The PEOPLE, Plaintiff and Respondent, v. Jorge O.B. MONTANO et al., Defendants and Appellants.
In separate jury trials, appellants Jorge Oswaldo Butron Montano, also known as George Montano, and Vicente Saldias, Jr. were convicted of offering to transport or sell cocaine, a violation of Health and Safety Code sections 11055, subdivision (b)(6), and 11352 (count 1), and conspiracy to transport or sell cocaine, a violation of Penal Code section 182, subdivision (a)(1) (count 2). Saldias was also convicted of resisting and/or obstructing a peace officer in the performance of his duties, a violation of Penal Code section 148 (count 4).
Montano was denied probation and sentenced to the midterm of four years on count 1 and to the midterm of four years on count 2, which was then stayed pursuant to Penal Code section 654. Montano was given credit for 131 days' time served and 64 days' good conduct credit. He was also ordered to pay $200 to reimburse the county for the cost of preparing the probation report.
Saldias was denied probation and sentenced to the midterm of four years on count 1 and the midterm of four years on count 2. The term on count 2 was stayed pursuant to Penal Code section 654. A six-month jail term was imposed on count 4 to be served concurrent to the term imposed on count 1.
Montano and Saldias raise separate and different issues on appeal. We reject all their contentions except Montano's claim that he was improperly ordered to pay $200 as reimbursement for the cost of preparing his probation report.
Issues raised by MontanoI. Instruction on Entrapment Defense ***
II. Sentencing Error
Montano challenges the trial court's reasoning when imposing sentence.
It is well established that the trial court has broad discretion when it comes to sentencing. (People v. Warner (1978) 20 Cal.3d 678, 683, 143 Cal.Rptr. 885, 574 P.2d 1237.) A reviewing court is entitled to presume the sentencing court properly exercised its discretion in imposing sentence absent evidence to the contrary. (People v. Giminez (1975) 14 Cal.3d 68, 72, 120 Cal.Rptr. 577, 534 P.2d 65; People v. Martinez (1985) 175 Cal.App.3d 881, 896, 221 Cal.Rptr. 258.)
A. Sophistication, Planning and Premeditation †
Montano argues the trial court improperly considered his perjury at trial as an aggravating factor when imposing sentence.
“A trial court's conclusion that a defendant has committed perjury may be considered as one fact to be considered in fixing punishment as it bears on defendant's character and prospects for rehabilitation.” (People v. Redmond (1981) 29 Cal.3d 904, 913, 176 Cal.Rptr. 780, 633 P.2d 976.) To give a harsher sentence because of an uncharged offense for which there is no conviction, however, violates due process. (United States v. Grayson (1978) 438 U.S. 41, 54–55, 98 S.Ct. 2610, 2617–2618, 57 L.Ed.2d 582.) Therefore, consideration of a defendant's perjury at trial is limited to its reflection upon the character of the defendant and his or her prospects for rehabilitation. (Ibid.)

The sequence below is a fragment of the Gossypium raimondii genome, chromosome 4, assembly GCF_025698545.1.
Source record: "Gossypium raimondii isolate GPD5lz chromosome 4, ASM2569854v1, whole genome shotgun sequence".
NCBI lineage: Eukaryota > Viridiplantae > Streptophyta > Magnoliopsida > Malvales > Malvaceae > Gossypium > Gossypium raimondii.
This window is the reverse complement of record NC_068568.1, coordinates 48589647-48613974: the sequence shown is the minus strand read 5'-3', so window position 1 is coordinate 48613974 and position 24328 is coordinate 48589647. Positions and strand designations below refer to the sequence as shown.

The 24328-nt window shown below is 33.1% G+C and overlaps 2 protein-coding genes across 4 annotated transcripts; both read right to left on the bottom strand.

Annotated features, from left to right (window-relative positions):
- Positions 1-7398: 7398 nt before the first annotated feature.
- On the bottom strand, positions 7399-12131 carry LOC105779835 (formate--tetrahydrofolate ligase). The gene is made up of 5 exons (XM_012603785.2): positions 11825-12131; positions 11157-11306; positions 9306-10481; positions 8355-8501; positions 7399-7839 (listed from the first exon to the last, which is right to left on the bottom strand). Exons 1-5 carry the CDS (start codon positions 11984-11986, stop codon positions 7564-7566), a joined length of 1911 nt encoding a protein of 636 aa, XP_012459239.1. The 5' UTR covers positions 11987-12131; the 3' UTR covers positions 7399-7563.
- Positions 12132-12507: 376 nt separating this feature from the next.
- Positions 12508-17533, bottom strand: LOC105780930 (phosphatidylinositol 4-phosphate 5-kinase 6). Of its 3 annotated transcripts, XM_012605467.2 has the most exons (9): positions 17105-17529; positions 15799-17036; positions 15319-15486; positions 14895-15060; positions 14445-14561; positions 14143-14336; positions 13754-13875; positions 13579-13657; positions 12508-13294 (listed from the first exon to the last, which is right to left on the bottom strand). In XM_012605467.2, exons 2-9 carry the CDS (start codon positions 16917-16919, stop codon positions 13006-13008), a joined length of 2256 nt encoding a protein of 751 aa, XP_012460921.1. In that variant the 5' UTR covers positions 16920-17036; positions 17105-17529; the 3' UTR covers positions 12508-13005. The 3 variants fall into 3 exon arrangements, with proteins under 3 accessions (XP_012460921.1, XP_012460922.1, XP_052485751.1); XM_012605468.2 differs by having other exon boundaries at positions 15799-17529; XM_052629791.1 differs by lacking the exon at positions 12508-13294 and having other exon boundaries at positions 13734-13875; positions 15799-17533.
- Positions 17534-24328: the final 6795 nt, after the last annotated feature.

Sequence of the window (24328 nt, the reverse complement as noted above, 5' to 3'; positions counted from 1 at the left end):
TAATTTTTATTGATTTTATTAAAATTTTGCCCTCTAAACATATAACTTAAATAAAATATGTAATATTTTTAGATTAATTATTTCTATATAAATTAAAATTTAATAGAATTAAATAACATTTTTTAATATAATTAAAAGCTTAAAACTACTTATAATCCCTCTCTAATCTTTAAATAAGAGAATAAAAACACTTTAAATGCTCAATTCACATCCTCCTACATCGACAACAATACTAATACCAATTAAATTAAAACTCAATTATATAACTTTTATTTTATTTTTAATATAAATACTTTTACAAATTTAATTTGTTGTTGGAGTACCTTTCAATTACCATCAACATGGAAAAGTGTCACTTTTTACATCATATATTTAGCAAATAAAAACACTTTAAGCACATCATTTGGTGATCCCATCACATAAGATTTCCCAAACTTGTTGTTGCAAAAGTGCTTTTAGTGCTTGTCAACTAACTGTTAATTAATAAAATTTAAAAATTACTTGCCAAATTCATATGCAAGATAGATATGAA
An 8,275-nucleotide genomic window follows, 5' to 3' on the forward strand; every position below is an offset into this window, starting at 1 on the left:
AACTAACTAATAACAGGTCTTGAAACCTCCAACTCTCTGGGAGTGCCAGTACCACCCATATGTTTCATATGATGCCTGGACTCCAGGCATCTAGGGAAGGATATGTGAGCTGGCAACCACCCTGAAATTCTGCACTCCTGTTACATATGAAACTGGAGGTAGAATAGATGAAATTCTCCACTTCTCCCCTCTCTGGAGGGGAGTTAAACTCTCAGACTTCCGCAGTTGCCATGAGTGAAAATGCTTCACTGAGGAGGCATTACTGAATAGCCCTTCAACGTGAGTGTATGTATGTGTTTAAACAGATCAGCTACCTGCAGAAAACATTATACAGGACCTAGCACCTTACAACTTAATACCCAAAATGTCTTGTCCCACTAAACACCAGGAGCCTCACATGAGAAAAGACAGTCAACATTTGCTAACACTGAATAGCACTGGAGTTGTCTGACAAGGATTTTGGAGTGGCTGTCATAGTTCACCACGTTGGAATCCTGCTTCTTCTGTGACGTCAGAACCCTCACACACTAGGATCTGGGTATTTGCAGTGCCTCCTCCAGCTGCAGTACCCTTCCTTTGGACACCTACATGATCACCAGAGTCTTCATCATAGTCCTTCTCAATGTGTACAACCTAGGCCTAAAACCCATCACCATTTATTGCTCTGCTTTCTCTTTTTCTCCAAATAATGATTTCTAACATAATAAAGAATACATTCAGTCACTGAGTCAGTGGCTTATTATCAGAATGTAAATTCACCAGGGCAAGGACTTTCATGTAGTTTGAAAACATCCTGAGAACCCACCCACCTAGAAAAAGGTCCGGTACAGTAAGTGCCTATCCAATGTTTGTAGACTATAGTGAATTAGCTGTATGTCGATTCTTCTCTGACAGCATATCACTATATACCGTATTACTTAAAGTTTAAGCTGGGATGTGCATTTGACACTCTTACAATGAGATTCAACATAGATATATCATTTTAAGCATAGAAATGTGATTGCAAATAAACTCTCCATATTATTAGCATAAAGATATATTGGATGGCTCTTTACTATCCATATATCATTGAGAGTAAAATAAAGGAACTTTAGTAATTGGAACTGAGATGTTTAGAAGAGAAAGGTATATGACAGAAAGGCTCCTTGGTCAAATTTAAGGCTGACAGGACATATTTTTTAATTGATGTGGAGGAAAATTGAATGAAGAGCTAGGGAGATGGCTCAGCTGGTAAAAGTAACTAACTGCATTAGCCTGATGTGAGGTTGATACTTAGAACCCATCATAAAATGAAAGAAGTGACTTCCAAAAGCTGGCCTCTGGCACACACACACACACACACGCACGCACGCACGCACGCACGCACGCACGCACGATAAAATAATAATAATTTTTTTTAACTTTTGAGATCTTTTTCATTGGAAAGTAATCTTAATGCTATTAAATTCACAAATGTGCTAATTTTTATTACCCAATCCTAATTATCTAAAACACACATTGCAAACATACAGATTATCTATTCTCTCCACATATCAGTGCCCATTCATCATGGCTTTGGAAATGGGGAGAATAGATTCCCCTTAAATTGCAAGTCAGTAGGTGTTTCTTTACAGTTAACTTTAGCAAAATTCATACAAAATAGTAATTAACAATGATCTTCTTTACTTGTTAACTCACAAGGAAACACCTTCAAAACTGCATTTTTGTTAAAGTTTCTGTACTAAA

Montano claims there is an additional requirement—a sentencing court using a defendant's perjury as an aggravating factor must expressly state its reasoning on the record. Montano's position is supported by a single case, In re Perez (1978) 84 Cal.App.3d 168, 148 Cal.Rptr. 302. Perez holds that in order to ensure a sentencing court is not violating the rule set forth in Grayson, the trial court must state on the record in what sense the perjury is being considered. (In re Perez, supra, at p. 172, 148 Cal.Rptr. 302.) Failure to do so requires remand. This court, of course, is not bound by Perez.
People v. Redmond, supra, 29 Cal.3d 904, 176 Cal.Rptr. 780, 633 P.2d 976 cites Perez with approval but does not adopt Perez 's procedural “safeguard.” Redmond states only that the trial court's explanation was specific in its reasons for its sentencing choice and that defendant's perjury was properly considered. (Redmond, supra, at pp. 913–914, 176 Cal.Rptr. 780, 633 P.2d 976.)
No other court has applied the Perez requirement of an affirmative, on record statement that a defendant's perjury was considered only for its reflection upon the defendant's character and amenability to rehabilitation. We believe the requirement is too stringent and conflicts with the presumption that a judgment or order of the lower court is correct. (See 9 Witkin, Cal.Procedure (3d ed. 1985) Appeal, § 268, pp. 276–277; 6 Witkin & Epstein, Cal.Criminal Law (2d ed. 1989) Appeal, § 3203, p. 3960.) In our view, unless the record affirmatively shows the lower court used the fact of the defendant's perjury for an impermissible purpose, the reviewing court should presume it was used for the permissible purpose.